Capitals need to be removed from cyber attacks

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It seems a bit tough to question whether companies that have recently been victims of armed robbery also suffered “reputation risk” as a result of the incident.

Still, if a company or public entity is hit by a cyberattack, this is often one of the first considerations for the organization in question, and a spectator in the media and broader tech sectors.

The generally accepted wisdom that suffering from a cyberattack undermines public perception can bring about a culture of secrecy and shame. The first instinct for many organizations is to downplay any breach, or better yet, to hide it from the public eye.

Studies show that more than half of companies hit by ransomware attacks pay attackers. Many do so without the incident coming to light. In most cases, payments can be thousands of pounds, or at most tens of thousands of pounds.

But last year alone, there were three cases where ransoms of more than $ 4 million were paid in the light of cyberattacks.

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The largest of these, $ 4.5 million (£ 3.2 million), was paid by travel specialist CWT Global last summer. This was followed by a $ 4.4 million ransom payment in 2021 by both the US Colonial Pipeline oil company and the German chemical distributor Brentag.

When asked, the majority of corporate and public sector costumes claim to never pay a ransom. In most cases this seems to be an inaccurate prediction.

Perhaps, to be a little more honest about how often organizations (all organizations) suffer from cyberattacks and the severity of the consequences, the stigma could be removed a bit. And, along with it, fear of what is seen as an inevitable loss of reputation.

A more open culture, including details of the attack and willingness to share exploited vulnerabilities, will not only help remove the shame and secrets associated with current cyber incidents, but will also bring the perpetrators to justice and prevent future attacks. It is also useful for.

Returning to the analogy at the beginning of this work, if a criminal organization commits a series of armed robbery, authorities will try to publish as much information as possible regarding the details of the case and the perpetrator’s tactics. This work will undoubtedly be gladly helped by the victims. Most often this is from both the desire to see the criminals brought to justice and perhaps the desire to recoup some of their losses, but from the suffering they had with other companies. It is also from an altruistic desire rather than a desire to save.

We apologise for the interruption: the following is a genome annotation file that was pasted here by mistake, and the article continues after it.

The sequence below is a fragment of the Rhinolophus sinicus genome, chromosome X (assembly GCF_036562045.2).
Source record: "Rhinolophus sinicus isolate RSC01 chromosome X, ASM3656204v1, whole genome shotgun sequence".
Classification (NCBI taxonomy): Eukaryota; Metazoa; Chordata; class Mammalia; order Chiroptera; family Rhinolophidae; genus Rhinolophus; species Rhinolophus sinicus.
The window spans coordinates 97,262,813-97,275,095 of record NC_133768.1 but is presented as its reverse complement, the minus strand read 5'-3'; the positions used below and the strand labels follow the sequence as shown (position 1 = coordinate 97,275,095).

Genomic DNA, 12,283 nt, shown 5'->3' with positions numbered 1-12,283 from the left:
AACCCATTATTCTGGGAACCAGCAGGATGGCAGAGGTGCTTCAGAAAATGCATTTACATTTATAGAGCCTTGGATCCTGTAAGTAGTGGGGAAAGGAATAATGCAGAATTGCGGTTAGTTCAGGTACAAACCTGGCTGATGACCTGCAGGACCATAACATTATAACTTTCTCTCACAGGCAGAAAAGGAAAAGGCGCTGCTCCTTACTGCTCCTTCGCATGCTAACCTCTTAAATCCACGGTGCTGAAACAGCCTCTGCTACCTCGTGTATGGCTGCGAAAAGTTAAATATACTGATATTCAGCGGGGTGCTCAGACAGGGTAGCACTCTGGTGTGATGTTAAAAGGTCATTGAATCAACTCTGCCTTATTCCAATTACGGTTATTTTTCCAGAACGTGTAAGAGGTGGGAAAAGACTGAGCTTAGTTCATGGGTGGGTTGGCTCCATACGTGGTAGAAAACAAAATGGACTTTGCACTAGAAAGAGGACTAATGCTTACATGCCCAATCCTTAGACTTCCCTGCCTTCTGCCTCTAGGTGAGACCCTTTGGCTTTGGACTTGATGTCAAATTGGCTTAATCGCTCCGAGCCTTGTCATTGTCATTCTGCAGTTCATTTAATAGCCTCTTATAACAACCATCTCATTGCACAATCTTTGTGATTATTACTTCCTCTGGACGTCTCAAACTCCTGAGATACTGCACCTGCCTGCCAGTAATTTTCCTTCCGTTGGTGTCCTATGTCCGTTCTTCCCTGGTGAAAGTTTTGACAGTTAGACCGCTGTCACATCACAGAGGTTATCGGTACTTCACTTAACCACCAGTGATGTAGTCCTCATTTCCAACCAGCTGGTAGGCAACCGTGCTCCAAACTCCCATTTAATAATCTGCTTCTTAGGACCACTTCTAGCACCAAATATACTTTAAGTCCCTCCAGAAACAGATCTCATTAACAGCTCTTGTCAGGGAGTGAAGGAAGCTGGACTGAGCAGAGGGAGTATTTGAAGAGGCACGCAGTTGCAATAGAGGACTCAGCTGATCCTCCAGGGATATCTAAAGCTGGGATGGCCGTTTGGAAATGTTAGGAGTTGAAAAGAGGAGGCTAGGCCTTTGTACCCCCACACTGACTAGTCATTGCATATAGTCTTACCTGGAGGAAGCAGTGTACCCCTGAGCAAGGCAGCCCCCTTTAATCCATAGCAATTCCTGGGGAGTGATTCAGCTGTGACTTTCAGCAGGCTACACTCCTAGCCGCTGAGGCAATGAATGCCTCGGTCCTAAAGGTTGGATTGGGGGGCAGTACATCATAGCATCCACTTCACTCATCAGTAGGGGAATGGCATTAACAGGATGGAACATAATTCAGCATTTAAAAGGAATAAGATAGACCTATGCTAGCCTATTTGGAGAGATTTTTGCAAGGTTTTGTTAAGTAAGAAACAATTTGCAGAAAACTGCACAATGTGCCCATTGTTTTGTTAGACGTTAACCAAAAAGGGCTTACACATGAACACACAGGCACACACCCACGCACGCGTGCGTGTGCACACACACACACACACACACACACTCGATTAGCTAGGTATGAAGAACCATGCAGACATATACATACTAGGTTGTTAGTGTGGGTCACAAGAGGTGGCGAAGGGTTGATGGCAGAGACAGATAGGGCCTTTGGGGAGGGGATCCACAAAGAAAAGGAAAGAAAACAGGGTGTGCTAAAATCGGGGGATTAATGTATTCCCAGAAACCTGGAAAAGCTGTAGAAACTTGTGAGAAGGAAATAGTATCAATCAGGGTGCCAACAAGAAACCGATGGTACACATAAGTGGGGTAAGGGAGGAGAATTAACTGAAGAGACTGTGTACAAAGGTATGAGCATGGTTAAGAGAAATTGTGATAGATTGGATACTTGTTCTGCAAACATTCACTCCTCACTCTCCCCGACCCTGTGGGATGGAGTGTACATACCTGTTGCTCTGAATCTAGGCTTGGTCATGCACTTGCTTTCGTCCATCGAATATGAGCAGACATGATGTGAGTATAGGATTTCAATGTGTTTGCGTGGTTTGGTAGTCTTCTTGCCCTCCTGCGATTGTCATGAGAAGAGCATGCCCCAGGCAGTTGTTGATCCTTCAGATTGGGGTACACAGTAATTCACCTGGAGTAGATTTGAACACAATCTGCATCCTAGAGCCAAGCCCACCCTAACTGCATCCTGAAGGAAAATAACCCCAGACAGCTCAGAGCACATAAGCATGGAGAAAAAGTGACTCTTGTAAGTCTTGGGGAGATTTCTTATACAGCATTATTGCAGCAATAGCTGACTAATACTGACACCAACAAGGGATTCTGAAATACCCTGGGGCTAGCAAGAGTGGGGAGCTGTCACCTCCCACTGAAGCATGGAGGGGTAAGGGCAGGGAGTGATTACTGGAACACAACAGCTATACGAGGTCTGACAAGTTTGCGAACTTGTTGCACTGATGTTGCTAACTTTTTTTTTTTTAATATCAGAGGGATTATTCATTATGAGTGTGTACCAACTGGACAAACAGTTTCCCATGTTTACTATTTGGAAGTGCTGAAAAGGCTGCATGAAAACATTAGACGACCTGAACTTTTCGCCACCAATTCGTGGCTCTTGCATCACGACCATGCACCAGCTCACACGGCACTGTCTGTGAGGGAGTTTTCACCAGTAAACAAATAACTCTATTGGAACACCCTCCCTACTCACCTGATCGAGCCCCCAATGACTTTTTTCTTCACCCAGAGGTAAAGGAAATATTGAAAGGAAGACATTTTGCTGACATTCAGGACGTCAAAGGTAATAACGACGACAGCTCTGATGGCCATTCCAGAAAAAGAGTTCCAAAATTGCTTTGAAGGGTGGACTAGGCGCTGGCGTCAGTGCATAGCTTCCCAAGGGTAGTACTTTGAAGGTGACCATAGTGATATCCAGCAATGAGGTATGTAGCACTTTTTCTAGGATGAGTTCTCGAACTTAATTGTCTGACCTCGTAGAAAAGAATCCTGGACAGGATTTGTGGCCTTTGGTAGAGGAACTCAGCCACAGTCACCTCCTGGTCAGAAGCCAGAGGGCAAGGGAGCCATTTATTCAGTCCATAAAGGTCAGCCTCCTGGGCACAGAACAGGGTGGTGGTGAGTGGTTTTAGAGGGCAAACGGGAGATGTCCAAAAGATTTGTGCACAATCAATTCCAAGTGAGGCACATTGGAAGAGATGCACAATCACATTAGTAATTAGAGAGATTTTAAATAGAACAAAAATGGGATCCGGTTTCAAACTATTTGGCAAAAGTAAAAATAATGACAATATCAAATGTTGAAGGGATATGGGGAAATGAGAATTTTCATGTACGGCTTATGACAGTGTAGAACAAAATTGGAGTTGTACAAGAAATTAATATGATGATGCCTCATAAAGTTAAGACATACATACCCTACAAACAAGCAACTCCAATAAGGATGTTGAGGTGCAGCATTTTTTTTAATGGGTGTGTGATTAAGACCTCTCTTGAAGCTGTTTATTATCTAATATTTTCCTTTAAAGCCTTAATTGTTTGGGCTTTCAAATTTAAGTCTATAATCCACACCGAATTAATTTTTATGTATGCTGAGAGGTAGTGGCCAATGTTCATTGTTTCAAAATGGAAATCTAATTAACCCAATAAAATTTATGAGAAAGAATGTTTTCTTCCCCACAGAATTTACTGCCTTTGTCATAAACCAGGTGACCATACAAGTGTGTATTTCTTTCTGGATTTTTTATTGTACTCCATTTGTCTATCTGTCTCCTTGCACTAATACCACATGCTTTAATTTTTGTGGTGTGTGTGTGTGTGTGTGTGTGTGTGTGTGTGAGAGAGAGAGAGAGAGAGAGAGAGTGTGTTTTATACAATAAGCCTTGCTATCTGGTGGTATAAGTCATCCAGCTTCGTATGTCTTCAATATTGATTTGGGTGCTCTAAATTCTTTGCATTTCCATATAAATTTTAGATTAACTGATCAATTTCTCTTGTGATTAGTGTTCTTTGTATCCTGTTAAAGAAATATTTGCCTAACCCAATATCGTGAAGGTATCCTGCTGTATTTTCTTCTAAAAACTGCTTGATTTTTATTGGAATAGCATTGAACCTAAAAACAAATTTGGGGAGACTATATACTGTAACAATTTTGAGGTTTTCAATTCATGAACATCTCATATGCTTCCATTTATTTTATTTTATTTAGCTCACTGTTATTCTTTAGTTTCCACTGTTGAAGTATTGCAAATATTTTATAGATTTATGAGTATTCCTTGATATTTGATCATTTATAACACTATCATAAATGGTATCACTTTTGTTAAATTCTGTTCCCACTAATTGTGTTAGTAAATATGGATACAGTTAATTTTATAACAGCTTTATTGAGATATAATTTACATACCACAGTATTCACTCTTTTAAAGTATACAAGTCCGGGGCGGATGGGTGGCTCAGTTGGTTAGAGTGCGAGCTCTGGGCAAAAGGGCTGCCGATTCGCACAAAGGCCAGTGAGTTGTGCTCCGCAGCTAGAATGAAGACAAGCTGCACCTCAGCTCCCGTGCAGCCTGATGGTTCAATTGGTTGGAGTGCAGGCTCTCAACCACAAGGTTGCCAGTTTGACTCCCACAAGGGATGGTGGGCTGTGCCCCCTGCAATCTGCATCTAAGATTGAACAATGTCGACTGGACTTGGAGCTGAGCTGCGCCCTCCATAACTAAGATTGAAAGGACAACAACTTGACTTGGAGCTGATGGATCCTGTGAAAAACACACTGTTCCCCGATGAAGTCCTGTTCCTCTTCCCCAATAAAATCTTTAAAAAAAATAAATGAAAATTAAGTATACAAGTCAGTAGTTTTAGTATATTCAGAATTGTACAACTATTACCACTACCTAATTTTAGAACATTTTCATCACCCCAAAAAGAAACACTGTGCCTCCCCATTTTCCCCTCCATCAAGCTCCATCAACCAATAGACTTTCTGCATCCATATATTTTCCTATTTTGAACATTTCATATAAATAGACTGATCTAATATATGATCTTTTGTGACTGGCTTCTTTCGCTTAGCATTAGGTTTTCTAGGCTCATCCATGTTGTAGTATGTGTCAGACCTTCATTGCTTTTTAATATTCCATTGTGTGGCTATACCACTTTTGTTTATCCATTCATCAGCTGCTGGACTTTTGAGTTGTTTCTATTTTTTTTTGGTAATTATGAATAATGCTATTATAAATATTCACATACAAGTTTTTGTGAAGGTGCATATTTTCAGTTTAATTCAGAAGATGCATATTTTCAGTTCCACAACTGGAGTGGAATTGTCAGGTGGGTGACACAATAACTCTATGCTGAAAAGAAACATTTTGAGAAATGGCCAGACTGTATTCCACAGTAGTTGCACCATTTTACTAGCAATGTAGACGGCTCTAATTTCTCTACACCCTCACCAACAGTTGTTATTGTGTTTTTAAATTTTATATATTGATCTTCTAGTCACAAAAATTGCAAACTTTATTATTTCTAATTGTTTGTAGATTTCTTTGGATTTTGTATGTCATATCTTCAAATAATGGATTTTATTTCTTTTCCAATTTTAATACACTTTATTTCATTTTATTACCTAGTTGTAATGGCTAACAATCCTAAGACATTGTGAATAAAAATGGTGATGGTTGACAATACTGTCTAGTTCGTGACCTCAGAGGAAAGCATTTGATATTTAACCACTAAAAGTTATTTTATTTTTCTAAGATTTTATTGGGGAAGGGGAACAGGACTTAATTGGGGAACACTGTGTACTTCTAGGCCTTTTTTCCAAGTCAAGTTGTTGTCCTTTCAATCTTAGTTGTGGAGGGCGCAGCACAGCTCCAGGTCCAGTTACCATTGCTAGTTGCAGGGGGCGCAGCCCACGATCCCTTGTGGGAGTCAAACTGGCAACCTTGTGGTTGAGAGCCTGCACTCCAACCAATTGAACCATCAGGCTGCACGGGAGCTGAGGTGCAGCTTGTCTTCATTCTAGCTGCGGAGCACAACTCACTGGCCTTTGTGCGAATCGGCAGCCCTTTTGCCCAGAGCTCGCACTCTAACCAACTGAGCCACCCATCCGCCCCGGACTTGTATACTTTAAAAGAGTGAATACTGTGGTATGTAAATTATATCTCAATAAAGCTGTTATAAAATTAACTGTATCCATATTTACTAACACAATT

But in the cyber world, the stigma of suffering from intrusion means that organizations are very pleased to escape the profits that attackers didn’t get if the incident meant receiving minimal publicity. Means. all. This means that important intelligence about the exploited attacker’s methods and vulnerabilities (information that could prevent or at least mitigate future incidents) is lost.

The amount and sophistication of recent attacks inevitably suffers from occasional infringement. But at the same time, a slight change or enhancement of defense, or constant awareness and diligence of the staff, could have prevented almost all successful attacks.

A more open culture, ideally as close to real-time as possible, where organizations share information about attacks and attackers, not only helps mitigate the stigma of suffering from cyber breaches, but decisively, Future assaults that could seriously prevent attempts to launch similar attacks.

It is not shameful to suffer from a cyber attack. But it’s a shame that so many people are being washed under the carpet. This means that so many people are allowed to follow.

This article works with Akamai to form part of Public Technology Cyber ​​Week. Throughout this week, the site provides insights into the major security issues facing the public sector and across the country, how these challenges are resolved, and how governments and regulators can support them. We provide various contents to introduce. this. We will also hold an exclusive webinar discussion to discuss the challenges NHS Digital has faced over the last 18 months, ensuring service resilience in the face of unprecedented demand. All Cyber ​​Week content can be accessed here.

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